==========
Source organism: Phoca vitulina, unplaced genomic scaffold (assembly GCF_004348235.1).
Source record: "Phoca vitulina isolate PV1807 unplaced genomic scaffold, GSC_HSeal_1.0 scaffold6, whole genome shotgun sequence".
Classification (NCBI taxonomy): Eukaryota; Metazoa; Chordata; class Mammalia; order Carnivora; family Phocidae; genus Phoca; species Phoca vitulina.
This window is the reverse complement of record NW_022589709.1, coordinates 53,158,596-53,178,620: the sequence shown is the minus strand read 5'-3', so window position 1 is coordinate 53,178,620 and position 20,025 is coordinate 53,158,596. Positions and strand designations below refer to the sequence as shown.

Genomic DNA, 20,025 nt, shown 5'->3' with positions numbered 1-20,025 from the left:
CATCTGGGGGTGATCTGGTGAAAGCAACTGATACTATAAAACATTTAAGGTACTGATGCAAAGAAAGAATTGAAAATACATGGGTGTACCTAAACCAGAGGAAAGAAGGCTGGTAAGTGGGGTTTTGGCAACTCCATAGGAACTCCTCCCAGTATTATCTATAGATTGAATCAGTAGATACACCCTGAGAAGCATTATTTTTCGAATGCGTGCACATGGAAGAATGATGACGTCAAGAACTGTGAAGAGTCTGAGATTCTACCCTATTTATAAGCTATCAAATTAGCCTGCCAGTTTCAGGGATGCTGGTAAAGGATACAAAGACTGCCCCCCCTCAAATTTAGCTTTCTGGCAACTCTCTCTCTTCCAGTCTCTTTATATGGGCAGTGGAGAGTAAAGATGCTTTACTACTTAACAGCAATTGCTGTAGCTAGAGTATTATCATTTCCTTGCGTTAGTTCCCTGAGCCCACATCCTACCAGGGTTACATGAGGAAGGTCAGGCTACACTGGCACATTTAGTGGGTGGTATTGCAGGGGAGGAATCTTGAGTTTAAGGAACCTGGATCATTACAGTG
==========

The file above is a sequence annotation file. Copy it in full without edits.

Source organism: Phoca vitulina, unplaced genomic scaffold (assembly GCF_004348235.1).
Source record: "Phoca vitulina isolate PV1807 unplaced genomic scaffold, GSC_HSeal_1.0 scaffold6, whole genome shotgun sequence".
Classification (NCBI taxonomy): Eukaryota; Metazoa; Chordata; class Mammalia; order Carnivora; family Phocidae; genus Phoca; species Phoca vitulina.
This window is the reverse complement of record NW_022589709.1, coordinates 53,158,596-53,178,620: the sequence shown is the minus strand read 5'-3', so window position 1 is coordinate 53,178,620 and position 20,025 is coordinate 53,158,596. Positions and strand designations below refer to the sequence as shown.

Genomic DNA, 20,025 nt, shown 5'->3' with positions numbered 1-20,025 from the left:
CATCTGGGGGTGATCTGGTGAAAGCAACTGATACTATAAAACATTTAAGGTACTGATGCAAAGAAAGAATTGAAAATACATGGGTGTACCTAAACCAGAGGAAAGAAGGCTGGTAAGTGGGGTTTTGGCAACTCCATAGGAACTCCTCCCAGTATTATCTATAGATTGAATCAGTAGATACACCCTGAGAAGCATTATTTTTCGAATGCGTGCACATGGAAGAATGATGACGTCAAGAACTGTGAAGAGTCTGAGATTCTACCCTATTTATAAGCTATCAAATTAGCCTGCCAGTTTCAGGGATGCTGGTAAAGGATACAAAGACTGCCCCCCCTCAAATTTAGCTTTCTGGCAACTCTCTCTCTTCCAGTCTCTTTATATGGGCAGTGGAGAGTAAAGATGCTTTACTACTTAACAGCAATTGCTGTAGCTAGAGTATTATCATTTCCTTGCGTTAGTTCCCTGAGCCCACATCCTACCAGGGTTACATGAGGAAGGTCAGGCTACACTGGCACATTTAGTGGGTGGTATTGCAGGGGAGGAATCTTGAGTTTAAGGAACCTGGATCATTACAGTG